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Curtain to fall on the dhobi men of Penang’s Lebuh Ghaut

PENANG, Tuesday 8 June 2010 (Bernama) -- It is like taking a trip back in time, a walk down the historic memory lane. That is how one feels when taking a walk along the narrow lane of the Dobi Ghaut settlement in Penang.

This settlement located between Jalan Air Hitam and York Road is occupied by the traditional Indian laundry service providers who have been operating there generations after generations.

Long lines of linen including colourful sarees ¬- bright red, yellow, green and blue -- left to dry under the sun dominate the view.

The trade here has hardly changed since it started more than 100 years ago, with the laundry still being hand washed and pressed using charcoal iron. Many of them operate within old wooden structures and the settlement is obscured by the rapid development in the surrounding area.

The traditional dhobi is dying

Nonetheless, the days of these dhobi men and their trade seems to be numbered.

This is because the number of dhobi entrepreneurs has steadily declined with currently only 13 of them left in the trade.

One of the last dhobi men, A. Ramu, 65, recalled that in the 1970s there were about 150 of them in the area providing the dhobi service.

"The rest have passed on or shifted to other places," said Ramu, who has been in this business for the last 50 years.

Ramu, who is the third generation to undertake the family business, laments that the younger generation is no longer keen in the business.

Washing without machine
It is a tough life for these dhobi men especially with limited number of helping hands nowadays and the competition from launderettes and washing machines at home. They are still in the trade due to the labour of love.

Though modern launderettes use sophisticated washing machines, the dhobi entrepreneurs are sticking to their traditional method of hand wash.

Ramu, who is assisted by his younger brother Muniandy, 62, starts work at 8am and continues until 8pm daily.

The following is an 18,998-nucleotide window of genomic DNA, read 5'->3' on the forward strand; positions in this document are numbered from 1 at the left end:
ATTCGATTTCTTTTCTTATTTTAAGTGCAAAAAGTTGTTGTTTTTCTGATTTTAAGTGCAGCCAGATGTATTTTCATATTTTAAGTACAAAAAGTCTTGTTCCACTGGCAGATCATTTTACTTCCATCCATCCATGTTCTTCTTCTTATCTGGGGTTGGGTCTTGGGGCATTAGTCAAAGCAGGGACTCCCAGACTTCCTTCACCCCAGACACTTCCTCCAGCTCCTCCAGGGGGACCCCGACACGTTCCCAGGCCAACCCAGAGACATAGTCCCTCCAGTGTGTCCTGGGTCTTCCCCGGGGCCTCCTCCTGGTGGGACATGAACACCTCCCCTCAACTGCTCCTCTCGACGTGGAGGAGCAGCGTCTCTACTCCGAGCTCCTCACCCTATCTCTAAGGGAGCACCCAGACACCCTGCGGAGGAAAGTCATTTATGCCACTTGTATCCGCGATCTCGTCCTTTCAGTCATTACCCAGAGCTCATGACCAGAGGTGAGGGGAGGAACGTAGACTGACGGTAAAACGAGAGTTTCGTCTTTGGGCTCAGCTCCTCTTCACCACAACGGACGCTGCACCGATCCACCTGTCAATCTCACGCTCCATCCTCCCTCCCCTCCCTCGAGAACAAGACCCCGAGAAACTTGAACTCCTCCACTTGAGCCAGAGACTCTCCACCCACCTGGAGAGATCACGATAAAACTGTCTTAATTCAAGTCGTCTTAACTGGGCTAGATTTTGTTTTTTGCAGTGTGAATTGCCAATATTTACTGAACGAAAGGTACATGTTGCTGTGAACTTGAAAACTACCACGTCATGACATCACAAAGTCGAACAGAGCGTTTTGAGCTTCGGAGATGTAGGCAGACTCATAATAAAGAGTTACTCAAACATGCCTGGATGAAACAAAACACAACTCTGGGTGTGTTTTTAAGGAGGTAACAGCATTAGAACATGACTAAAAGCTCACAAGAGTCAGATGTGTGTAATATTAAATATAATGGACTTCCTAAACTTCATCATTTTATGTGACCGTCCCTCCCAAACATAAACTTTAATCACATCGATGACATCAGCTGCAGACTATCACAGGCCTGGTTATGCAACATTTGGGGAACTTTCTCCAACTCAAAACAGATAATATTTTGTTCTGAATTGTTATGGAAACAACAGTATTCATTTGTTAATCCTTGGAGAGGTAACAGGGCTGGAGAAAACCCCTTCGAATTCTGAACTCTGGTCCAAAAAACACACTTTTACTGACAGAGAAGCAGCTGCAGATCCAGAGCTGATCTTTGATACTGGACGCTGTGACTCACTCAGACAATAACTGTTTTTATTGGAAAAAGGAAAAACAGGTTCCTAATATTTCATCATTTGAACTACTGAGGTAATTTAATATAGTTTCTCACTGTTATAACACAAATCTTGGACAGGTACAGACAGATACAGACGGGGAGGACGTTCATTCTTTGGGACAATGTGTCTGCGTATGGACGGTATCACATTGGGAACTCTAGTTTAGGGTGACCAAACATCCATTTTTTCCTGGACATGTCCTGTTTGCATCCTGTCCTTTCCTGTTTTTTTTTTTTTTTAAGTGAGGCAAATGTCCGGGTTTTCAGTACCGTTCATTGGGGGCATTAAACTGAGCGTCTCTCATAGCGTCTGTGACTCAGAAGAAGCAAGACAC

Muniandy told Bernama that the traditional laundry washing process is time consuming and labourious.

"In the old days we used to wash the laundry in the nearby Air Terjun river," he said.

But it is no longer the case now as the washing chore is done in-house using tap water because the river water is no longer clean.

The way it is done
"First, the clothes are soaked with detergent before being scrubbed and rinsed. Then it is dried under the sun and pressed," Muniandy said.

The laundry is then sent to their respective owners using another traditional transport mode -- bicycle.

"I and my brother cycle to collect and deliver our customer's laundry around George Town and Bayan Baru," Muniandy said.

It takes them two days to wash and two more days to dry and iron the clothing.

"The customers will get their laundry about one week after we collect them," Muniandy said.

The brothers charge between RM1 and RM8 to wash and press per laundry item depending on its size, and they wash between 100kg and 150kg of laundry daily.

Another of the last dhobi man, V. Manoharan, 42, the fourth generation in this business, pointed out that many people still prefer hand-washed clothes.

"Though washing machines are the norm now, there are still some who like their clothing washed the old way," he said.

The days are numbered for the traditional laundry business, and the dhobi men are all aware that the curtain will finally fall on them soon.

But, Lebuh Ghaut will be remembered by the locals for what it was once known -- Vannan Thora Tedal, literally meaning “laundry district” in Tamil.

MySinchew 2010-06-08

 

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